In preparing and submitting the Researched Response Paper (see Literature, Part 4: Writing, Chapter 43: “Writing About a Story,” The Response Paper, p 1811-1813), the directions by the editors of the textbook will be your general guide.
You will express your personal responses to a specific work of literature, just as the editors explain. However, your Response Paper will also require some background reading in our textbook, and some outside research. You will be applying two types of literary criticism or literary perspectives (Reader’s Response and Formalist Criticism, Literature, Part 4: Writing, Chapter 49: Critical Approaches to Literature, pp 1889-1892 and 1910-1914), to one author and one of that author’s short stories in our textbook.
Please use the MLA—Modern Language Association—format for this assignment (see Literature, Part 4: Writing, Chapter 46: “Writing a Research Paper, pp. 1858-1879). Be sure to use appropriate internal, parenthetical citations (source references) within the paper itself, as well as creating a well-formatted Works Cited Page.
Excluding the required Appendix and Works Cited Page (no title page is necessary), your paper should be three to five full pages. Being in MLA format means that the paper must be double spaced, with one inch margins. Use Times New Roman font, 12 point type.
Your paper should include:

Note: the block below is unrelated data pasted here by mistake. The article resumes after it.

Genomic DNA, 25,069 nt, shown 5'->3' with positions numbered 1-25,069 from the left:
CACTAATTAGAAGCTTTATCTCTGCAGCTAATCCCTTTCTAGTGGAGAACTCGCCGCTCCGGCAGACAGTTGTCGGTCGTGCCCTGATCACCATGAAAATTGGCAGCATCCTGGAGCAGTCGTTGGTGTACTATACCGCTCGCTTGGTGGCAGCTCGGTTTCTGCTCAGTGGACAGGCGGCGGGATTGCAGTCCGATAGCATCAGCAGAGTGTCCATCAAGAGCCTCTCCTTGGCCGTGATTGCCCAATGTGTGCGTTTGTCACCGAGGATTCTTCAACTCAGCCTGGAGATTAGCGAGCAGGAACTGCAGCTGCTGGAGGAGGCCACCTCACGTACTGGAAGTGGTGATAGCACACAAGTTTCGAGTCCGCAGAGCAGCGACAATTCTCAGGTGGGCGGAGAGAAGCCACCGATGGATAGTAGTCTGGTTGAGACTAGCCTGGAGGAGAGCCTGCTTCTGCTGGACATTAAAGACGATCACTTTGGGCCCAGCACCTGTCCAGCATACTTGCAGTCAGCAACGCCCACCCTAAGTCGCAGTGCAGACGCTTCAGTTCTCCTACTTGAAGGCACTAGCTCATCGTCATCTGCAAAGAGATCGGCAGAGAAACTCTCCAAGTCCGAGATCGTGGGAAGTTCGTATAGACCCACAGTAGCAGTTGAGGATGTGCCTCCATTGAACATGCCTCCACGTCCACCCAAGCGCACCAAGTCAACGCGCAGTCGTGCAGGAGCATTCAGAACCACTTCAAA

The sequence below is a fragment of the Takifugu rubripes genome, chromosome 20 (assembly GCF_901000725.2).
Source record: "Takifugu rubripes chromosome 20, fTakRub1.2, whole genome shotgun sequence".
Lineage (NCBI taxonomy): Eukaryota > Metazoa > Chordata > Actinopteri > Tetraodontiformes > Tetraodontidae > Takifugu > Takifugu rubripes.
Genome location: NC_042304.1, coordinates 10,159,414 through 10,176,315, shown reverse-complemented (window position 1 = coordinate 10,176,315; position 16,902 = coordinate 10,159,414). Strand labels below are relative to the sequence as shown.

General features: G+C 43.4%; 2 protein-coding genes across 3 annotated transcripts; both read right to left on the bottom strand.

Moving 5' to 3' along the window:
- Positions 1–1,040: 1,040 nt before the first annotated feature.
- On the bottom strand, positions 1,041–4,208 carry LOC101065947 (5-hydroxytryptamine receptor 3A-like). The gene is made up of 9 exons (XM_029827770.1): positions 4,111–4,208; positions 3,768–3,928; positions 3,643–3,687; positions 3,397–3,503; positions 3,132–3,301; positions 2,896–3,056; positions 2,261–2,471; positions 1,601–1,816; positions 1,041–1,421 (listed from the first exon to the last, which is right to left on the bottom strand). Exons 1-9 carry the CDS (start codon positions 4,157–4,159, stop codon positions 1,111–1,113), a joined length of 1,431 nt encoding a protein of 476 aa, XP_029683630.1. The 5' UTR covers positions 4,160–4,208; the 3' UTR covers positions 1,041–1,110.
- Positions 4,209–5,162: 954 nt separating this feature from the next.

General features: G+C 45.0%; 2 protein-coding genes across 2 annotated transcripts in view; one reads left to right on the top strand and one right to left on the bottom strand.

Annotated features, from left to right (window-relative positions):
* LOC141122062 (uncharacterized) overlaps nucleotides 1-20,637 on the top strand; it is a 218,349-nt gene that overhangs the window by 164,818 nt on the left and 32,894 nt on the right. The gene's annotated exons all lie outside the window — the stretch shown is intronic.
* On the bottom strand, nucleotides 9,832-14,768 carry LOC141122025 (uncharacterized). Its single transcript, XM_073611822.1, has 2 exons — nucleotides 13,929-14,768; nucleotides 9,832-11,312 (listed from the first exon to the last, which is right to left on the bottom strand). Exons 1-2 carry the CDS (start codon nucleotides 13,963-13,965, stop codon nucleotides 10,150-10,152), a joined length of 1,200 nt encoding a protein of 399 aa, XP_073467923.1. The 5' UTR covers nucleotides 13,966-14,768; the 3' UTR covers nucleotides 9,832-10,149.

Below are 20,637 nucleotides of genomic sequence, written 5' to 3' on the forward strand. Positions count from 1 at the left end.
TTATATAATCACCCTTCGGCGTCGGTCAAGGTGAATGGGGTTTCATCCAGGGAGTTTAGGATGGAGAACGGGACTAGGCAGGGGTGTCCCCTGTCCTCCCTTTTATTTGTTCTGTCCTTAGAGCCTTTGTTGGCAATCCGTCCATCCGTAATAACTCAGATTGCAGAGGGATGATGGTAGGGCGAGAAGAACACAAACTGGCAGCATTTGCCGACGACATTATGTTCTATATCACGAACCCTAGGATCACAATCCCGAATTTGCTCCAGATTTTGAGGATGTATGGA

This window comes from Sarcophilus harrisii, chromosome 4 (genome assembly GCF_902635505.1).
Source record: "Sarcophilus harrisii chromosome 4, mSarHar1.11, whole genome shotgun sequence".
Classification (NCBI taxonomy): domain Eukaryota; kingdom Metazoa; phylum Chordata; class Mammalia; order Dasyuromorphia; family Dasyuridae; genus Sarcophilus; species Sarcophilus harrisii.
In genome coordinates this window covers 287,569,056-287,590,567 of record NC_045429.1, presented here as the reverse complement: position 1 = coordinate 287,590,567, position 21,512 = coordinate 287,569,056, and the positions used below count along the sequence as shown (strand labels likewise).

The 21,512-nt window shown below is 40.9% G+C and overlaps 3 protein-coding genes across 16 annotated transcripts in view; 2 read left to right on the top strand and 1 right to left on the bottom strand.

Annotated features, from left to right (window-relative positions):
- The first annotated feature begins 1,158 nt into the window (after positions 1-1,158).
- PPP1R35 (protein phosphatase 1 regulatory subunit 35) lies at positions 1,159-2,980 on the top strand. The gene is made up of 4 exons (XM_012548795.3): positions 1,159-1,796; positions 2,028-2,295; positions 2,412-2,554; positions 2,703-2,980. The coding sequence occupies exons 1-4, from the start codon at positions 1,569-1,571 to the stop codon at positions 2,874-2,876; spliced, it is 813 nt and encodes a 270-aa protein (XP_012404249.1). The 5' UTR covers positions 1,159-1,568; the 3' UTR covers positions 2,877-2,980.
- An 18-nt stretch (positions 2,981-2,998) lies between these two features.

An original title and a strong introductory paragraph with a one sentence “hook,” designed to catch the reader’s interest and a one sentence clear thesis statement. The introduction will include the title of the story and the author’s name—then why you chose this story by this writer.
The body of the paper should consist of several well focused, well developed and well proofread paragraphs. You will tell the reader some of the most interesting information you’ve learned about the writer’s life and writing. In the last paragraph before the conclusion of your Researched Response Paper, consider which kind of literary criticism or literary perspective covered in our Literature textbook (Part 4, Chapter 49, pp 1889-1918) you think could be applied to the short story you’ve chosen—and why. Since everyone is already applying both Reader’s Response and Formalist Criticism just by doing all the steps leading up to the Researched Response Paper, and the Paper itself, do not discuss either of these at this point).
Remember to consider which aspect of the short story you chose affected you the most; be candid in what you write; try to understand and explain your initial responses to the story, and how these responses have changed as you further considered and reflected; and refer to the text of the story (see Chapter 43, p 1811).
There should be a strong concluding paragraph with a brief summary of the paper and some reflective comments. The final sentence should be a “clincher,” to keep the reader’s interest to the very end.